VGT – Video Games from the Perspective of a 76 Year Old

I am very blessed to have a guest blogger fill in for me as I focus on a couple of papers for seminary.  I would like to introduce you to Ellie Loring, my mother and one of my best friends.  I helped her get her first computer back around the year 2000.  I knew it wouldn’t take her long to enjoy the world of email, Facebook, and of course  – some games.  Think video games are for the young?  They are for the young at heart, that’s for sure.  I asked her to write about some of her favorite games.  Enjoy!

Meet Ellie Loring

Meet Ellie Loring

I have been told that I am a faithful fan of Wild Man Ted.  Faithful in that I wade through paragraphs of video equipment descriptions and gaming skills information to find the spiritual gems that Ted gleans from his life outside of and often including his love of video games.  let it be known before I go any further, that I am seventy-six years young, and do not kindle or text or own a smart phone.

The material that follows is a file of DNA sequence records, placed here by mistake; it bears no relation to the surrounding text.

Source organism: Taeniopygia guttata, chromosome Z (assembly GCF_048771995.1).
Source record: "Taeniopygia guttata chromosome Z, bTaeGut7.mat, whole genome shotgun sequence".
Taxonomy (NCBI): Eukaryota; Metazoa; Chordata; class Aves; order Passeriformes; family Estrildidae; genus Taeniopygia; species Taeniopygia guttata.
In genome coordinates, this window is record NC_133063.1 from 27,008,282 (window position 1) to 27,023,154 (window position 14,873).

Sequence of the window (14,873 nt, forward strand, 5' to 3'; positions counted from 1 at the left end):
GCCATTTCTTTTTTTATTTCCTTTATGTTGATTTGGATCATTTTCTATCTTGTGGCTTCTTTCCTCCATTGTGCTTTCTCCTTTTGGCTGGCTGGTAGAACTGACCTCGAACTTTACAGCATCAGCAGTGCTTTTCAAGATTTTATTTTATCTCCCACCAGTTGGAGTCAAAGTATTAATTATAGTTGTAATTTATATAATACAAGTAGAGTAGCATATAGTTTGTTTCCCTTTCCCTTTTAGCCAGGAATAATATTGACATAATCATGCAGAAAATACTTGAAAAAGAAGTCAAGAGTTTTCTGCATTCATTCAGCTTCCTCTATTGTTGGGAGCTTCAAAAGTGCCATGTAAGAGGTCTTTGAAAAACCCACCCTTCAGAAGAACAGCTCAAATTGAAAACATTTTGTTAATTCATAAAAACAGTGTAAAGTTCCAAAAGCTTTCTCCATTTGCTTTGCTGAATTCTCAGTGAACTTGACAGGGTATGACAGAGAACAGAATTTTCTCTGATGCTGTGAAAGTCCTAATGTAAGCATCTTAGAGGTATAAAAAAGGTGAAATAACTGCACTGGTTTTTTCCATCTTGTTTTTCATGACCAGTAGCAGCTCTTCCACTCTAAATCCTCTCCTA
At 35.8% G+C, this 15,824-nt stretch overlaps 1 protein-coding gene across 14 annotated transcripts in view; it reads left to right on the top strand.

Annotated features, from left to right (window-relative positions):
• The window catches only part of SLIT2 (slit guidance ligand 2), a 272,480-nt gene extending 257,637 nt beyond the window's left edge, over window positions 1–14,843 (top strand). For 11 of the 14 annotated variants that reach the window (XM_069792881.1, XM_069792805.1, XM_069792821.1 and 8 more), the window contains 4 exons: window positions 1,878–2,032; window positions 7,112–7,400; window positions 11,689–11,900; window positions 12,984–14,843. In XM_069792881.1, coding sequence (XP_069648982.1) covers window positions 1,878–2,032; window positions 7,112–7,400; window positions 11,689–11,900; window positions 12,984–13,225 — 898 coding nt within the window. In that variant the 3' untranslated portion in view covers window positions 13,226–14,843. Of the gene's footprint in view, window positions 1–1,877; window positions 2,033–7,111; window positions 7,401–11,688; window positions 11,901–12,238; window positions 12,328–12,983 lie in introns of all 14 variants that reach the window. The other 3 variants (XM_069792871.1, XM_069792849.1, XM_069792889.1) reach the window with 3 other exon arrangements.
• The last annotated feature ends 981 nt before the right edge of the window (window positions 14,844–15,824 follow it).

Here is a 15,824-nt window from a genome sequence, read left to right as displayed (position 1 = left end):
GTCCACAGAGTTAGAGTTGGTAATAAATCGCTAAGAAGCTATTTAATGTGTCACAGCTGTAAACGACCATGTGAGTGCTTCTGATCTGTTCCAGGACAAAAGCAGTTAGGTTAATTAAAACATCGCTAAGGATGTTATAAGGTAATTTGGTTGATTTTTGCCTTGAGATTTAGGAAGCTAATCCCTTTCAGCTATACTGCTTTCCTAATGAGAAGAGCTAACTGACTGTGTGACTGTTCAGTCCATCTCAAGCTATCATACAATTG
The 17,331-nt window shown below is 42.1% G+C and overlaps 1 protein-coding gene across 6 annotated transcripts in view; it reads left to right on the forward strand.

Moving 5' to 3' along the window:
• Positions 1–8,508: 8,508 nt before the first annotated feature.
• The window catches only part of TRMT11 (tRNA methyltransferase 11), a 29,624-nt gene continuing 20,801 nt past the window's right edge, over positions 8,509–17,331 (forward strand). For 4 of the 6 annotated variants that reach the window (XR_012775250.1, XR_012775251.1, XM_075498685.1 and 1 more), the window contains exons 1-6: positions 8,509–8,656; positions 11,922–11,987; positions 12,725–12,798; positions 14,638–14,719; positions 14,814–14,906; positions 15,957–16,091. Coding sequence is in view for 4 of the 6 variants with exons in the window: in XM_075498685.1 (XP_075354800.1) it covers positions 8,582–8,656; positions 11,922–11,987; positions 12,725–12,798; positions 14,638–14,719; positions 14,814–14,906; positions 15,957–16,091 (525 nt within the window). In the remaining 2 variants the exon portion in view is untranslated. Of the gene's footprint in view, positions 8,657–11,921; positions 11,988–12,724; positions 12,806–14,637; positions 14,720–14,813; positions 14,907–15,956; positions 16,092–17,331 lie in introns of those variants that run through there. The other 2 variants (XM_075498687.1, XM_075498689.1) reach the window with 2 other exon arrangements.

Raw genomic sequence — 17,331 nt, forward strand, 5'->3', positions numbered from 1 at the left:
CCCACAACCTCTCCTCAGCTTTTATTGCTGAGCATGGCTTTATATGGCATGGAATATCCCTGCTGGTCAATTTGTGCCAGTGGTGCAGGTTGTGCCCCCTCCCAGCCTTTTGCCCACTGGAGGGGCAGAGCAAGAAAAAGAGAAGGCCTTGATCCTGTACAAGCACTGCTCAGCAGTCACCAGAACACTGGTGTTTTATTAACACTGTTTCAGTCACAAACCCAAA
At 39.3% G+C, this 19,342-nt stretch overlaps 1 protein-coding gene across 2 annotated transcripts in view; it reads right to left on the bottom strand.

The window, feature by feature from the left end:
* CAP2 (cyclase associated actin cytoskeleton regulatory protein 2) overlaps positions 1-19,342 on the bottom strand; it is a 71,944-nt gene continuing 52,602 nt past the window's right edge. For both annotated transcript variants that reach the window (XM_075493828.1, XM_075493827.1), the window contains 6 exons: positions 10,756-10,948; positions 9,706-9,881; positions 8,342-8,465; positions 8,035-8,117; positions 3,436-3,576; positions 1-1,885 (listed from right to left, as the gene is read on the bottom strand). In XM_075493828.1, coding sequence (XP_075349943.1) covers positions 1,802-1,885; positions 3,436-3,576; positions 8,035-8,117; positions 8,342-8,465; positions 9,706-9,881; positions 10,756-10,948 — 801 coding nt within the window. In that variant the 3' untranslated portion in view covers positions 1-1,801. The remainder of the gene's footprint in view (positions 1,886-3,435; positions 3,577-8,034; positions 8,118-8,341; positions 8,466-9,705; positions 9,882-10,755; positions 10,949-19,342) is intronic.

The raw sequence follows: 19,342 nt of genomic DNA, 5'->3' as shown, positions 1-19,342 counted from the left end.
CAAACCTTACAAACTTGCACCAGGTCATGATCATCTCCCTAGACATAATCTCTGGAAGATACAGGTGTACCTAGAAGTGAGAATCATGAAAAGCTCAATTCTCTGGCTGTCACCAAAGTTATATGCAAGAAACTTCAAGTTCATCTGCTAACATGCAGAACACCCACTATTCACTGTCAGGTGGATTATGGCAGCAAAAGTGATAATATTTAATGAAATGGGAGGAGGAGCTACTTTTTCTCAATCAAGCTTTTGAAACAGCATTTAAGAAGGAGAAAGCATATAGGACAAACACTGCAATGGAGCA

However, I have always loved to play games whether it be cards, board games, or crossword puzzles.  When Ted set me up with my own computer, it wasn’t too long before he introduced me to the never ending fun of computer games.  He then gave me a gift card to BIG FISH and I became hooked.  (Editor’s Note: Big Fish is one of many flash-based gaming websites.  They are inexpensive and fun, but be wary of getting inadvertently signed up for a monthly commitment)  I soon found through trial and error that I prefer the matching games that can keep me challenged because of increasingly difficult levels and fascinating story lines.